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Knife Sharpening

post #1 of 5
Thread Starter 

Hi all!


Apologies in advance if this is an inappropriate topic for the forum - I honestly don't know if sharpening knives are things that chefs do, or if they just send it to the shop so they can focus more of their time on actual cooking/prepping.


But in the event that sharpening is a daily part of your routine, I wonder if my limited rookie experience is familiar to yours, or if it's just me.


I use a series of whetstones, on my set of Globals and Dexters. The whetstones have the following grits: 180, 600, 1000, 3000 and 8000.


I generally start off with 600 as my coarse grind. I usually get a pretty good result from there on. I run my fingers perpendicular to the blade, and I feel a very reassuring bite. No problems there. The problem is when I jump to the 1000 grit, for some strange reason, I lose that feel! On a technical perspective, I am going to a finer stone to begin polishing the blade. I have not changed the grinding angle (not intentionally anyway). Eventually I give up and give it a few more rubs with the 3000 followed by the 8000. At this stage, I rub my knife along my forearm like a razor, and do observe a few hairs come off. Nowhere near as good as a razor, but still reasonably sharp. When I do that finger print test, my thumb simply rolls off as if it was a blunt knife though.


Can anyone suss out what I'm doing wrong? I know it's probably pointless having a razor sharp knife (would go back dull after a few uses), but I have a lot of time to resharpen regularly, and really appreciate maximum sharpness.

post #2 of 5

You might be dulling the edge on the higher grit stones.   You should be using less and less pressure as you go up the stones.

post #3 of 5
Marker/Sharpie trick so you can see where you're abrading.
Are you doing large sweep motions? Might help to somewhat section the blade to focus on one part at a time.
Roughly what angle are you trying to hold?
post #4 of 5
Thread Starter 

Thanks guys. It might be due to me always being too rough. I'll definitely try and see if I could limit myself so that I do apply softer pressure as I go up in grit. That sharpie trick sounds like a plan. I don't think my sweeps are large - I do generally use up the whole stone length along the whole knife length. I did think about doing one section at a time but I was worried about producing uneven wear along the blade.


My chef's knife is 20cm, so the length of that along the face of my whetstone shouldn't produce too large a sweep. That said, I do the same with my 12" Dexter steak knife, but surprisingly, it hasn't been so bad.


For the Dexters, I generally go around 30 deg, and I usually stop giving it love at 1000 grit (sometimes I might give it a few rubs on the 3000). It's the globals that I go all the way up to 8000 on. With the globals, I tend to try and achieve a more acute angle of 20 deg. So far, I haven't been able to get it so sharp that I can slice a tomato horizontally without holding it. That's probably an achievement I'm striving for subconsciously.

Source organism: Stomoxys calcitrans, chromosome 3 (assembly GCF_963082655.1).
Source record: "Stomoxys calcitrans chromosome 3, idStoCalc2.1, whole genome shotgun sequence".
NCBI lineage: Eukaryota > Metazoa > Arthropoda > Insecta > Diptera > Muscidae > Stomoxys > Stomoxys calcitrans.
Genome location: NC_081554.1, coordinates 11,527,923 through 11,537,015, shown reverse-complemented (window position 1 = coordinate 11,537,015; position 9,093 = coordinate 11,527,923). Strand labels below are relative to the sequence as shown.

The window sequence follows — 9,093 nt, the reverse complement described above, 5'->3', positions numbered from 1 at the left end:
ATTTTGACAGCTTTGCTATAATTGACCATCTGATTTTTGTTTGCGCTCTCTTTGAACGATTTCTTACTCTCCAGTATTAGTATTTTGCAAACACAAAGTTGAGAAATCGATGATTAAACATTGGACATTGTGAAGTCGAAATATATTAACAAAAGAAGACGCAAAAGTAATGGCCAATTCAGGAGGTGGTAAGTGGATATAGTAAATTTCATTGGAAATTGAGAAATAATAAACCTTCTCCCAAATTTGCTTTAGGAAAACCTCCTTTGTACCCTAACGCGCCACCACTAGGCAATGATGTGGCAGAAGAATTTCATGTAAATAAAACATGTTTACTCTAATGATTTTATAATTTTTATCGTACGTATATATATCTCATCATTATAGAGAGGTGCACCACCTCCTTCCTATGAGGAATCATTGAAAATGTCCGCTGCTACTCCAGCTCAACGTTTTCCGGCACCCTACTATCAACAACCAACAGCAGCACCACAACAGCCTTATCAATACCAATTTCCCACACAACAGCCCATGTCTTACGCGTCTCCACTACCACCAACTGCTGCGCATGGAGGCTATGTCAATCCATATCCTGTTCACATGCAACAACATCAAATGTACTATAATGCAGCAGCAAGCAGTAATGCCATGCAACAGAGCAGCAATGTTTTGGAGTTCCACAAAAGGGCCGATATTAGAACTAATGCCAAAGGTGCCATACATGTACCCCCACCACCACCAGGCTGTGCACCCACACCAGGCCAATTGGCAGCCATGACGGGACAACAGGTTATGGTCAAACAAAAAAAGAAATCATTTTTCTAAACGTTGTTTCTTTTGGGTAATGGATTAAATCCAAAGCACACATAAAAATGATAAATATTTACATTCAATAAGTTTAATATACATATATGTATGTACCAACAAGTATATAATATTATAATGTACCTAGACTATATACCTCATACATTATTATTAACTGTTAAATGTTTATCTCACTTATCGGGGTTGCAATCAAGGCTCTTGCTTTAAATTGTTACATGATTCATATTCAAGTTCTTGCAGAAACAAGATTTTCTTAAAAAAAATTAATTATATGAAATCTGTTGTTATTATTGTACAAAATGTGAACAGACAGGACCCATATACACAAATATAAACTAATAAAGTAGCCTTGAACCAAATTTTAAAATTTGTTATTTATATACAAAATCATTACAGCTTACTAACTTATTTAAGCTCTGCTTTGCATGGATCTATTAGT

As for honing, I can't find a steel that I like. Back in the day, the butchers had very smooth steels. They were probably just very worn out, but they had virtually zero abrasion. All the steels I have are ribbed. If I wiped the blade on a clean damp paper towel, I do see some metal filings. I could not find anything otherwise. There was a relatively expensive one by F.Dick at my local shop, and it was advertised as "ultra fine", but was still rated at 6000 grit. That would seem meaningless if it was more abrasive than the stone itself.


I ended up getting a cheap ceramic steel from Ikea, just for giggles. I would definitely prefer a metal steel, but at least the ceramic one didn't feel as though it was taking metal away, which is what I looked for in a steel.

post #5 of 5

I do blended sections (pull+push / fwd/back motions to generate burr) and work continuously up (usually) from heel to tip. With the full length sweep, I find it hard to apply even pressure along every instance of the bevel and edge along a curved blade during the whole motion of a sweep. 

Both techniques can lend to uneven wear/blade profile changes over time, so it's important to be aware of your blade shape and how it is cutting/whether is it changing/if that change is in line with how you cut or not.


How are you deburring?


30 degrees per side? Or adding the two sides together?

Global may need to be thinned depending on how long you have it. But you might also have better luck doing a tomato slice without going up to 8k grit.


I don't know very much about honing steels. As a home user I just do quick touchups on my finest stones. 

I believe that butchers steels/packing steels are still made? See the polishing steels on this page ,if this is not what you already have. If your steel really is 6k grit that's plenty fine. If it seems like a textured surface but not lines, might be possible to take very very fine sandpaper and sand it down smoother.

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